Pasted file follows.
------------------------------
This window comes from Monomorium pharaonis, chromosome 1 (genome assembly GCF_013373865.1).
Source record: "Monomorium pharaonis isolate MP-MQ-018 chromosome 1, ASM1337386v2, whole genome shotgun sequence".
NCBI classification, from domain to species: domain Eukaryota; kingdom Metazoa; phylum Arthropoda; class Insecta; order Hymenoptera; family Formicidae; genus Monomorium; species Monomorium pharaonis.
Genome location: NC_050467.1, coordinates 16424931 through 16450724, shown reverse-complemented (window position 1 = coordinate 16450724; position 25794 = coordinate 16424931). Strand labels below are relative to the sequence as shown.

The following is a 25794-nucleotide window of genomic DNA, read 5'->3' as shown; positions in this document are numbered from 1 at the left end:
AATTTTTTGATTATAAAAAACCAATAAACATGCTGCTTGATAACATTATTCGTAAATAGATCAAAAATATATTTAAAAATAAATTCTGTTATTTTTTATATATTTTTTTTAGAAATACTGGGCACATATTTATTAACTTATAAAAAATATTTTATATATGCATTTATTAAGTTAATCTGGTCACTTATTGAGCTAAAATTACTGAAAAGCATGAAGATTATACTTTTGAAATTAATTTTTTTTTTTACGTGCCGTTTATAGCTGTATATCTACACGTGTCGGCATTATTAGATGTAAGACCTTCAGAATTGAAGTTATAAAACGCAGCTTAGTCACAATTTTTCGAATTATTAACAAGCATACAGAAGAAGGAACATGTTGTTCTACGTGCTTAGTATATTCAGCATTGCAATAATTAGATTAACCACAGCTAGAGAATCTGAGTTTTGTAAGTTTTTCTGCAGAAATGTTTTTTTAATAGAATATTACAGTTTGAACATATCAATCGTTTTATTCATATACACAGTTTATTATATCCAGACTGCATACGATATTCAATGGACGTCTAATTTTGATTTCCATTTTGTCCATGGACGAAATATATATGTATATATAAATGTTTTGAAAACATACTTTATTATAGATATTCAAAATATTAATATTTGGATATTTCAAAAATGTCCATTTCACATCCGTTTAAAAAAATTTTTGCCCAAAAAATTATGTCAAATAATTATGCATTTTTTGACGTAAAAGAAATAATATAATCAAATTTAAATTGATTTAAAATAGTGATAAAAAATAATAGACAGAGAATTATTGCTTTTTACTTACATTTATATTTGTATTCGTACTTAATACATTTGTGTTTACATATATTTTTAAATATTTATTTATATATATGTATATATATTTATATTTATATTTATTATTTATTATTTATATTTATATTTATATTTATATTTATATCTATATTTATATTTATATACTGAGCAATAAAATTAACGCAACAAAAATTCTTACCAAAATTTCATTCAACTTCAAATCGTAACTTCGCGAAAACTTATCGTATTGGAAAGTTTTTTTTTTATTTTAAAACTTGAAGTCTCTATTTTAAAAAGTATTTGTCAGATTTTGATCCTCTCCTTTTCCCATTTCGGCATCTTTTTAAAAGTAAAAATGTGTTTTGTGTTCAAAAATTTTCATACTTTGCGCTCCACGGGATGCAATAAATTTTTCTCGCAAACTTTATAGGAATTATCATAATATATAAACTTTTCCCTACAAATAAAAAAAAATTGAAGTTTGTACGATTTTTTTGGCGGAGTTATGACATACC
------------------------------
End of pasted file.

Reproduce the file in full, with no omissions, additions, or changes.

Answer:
This window comes from Monomorium pharaonis, chromosome 1 (genome assembly GCF_013373865.1).
Source record: "Monomorium pharaonis isolate MP-MQ-018 chromosome 1, ASM1337386v2, whole genome shotgun sequence".
NCBI classification, from domain to species: domain Eukaryota; kingdom Metazoa; phylum Arthropoda; class Insecta; order Hymenoptera; family Formicidae; genus Monomorium; species Monomorium pharaonis.
Genome location: NC_050467.1, coordinates 16424931 through 16450724, shown reverse-complemented (window position 1 = coordinate 16450724; position 25794 = coordinate 16424931). Strand labels below are relative to the sequence as shown.

The following is a 25794-nucleotide window of genomic DNA, read 5'->3' as shown; positions in this document are numbered from 1 at the left end:
AATTTTTTGATTATAAAAAACCAATAAACATGCTGCTTGATAACATTATTCGTAAATAGATCAAAAATATATTTAAAAATAAATTCTGTTATTTTTTATATATTTTTTTTAGAAATACTGGGCACATATTTATTAACTTATAAAAAATATTTTATATATGCATTTATTAAGTTAATCTGGTCACTTATTGAGCTAAAATTACTGAAAAGCATGAAGATTATACTTTTGAAATTAATTTTTTTTTTTACGTGCCGTTTATAGCTGTATATCTACACGTGTCGGCATTATTAGATGTAAGACCTTCAGAATTGAAGTTATAAAACGCAGCTTAGTCACAATTTTTCGAATTATTAACAAGCATACAGAAGAAGGAACATGTTGTTCTACGTGCTTAGTATATTCAGCATTGCAATAATTAGATTAACCACAGCTAGAGAATCTGAGTTTTGTAAGTTTTTCTGCAGAAATGTTTTTTTAATAGAATATTACAGTTTGAACATATCAATCGTTTTATTCATATACACAGTTTATTATATCCAGACTGCATACGATATTCAATGGACGTCTAATTTTGATTTCCATTTTGTCCATGGACGAAATATATATGTATATATAAATGTTTTGAAAACATACTTTATTATAGATATTCAAAATATTAATATTTGGATATTTCAAAAATGTCCATTTCACATCCGTTTAAAAAAATTTTTGCCCAAAAAATTATGTCAAATAATTATGCATTTTTTGACGTAAAAGAAATAATATAATCAAATTTAAATTGATTTAAAATAGTGATAAAAAATAATAGACAGAGAATTATTGCTTTTTACTTACATTTATATTTGTATTCGTACTTAATACATTTGTGTTTACATATATTTTTAAATATTTATTTATATATATGTATATATATTTATATTTATATTTATTATTTATTATTTATATTTATATTTATATTTATATTTATATCTATATTTATATTTATATACTGAGCAATAAAATTAACGCAACAAAAATTCTTACCAAAATTTCATTCAACTTCAAATCGTAACTTCGCGAAAACTTATCGTATTGGAAAGTTTTTTTTTTATTTTAAAACTTGAAGTCTCTATTTTAAAAAGTATTTGTCAGATTTTGATCCTCTCCTTTTCCCATTTCGGCATCTTTTTAAAAGTAAAAATGTGTTTTGTGTTCAAAAATTTTCATACTTTGCGCTCCACGGGATGCAATAAATTTTTCTCGCAAACTTTATAGGAATTATCATAATATATAAACTTTTCCCTACAAATAAAAAAAAATTGAAGTTTGTACGATTTTTTTGGCGGAGTTATGACATACC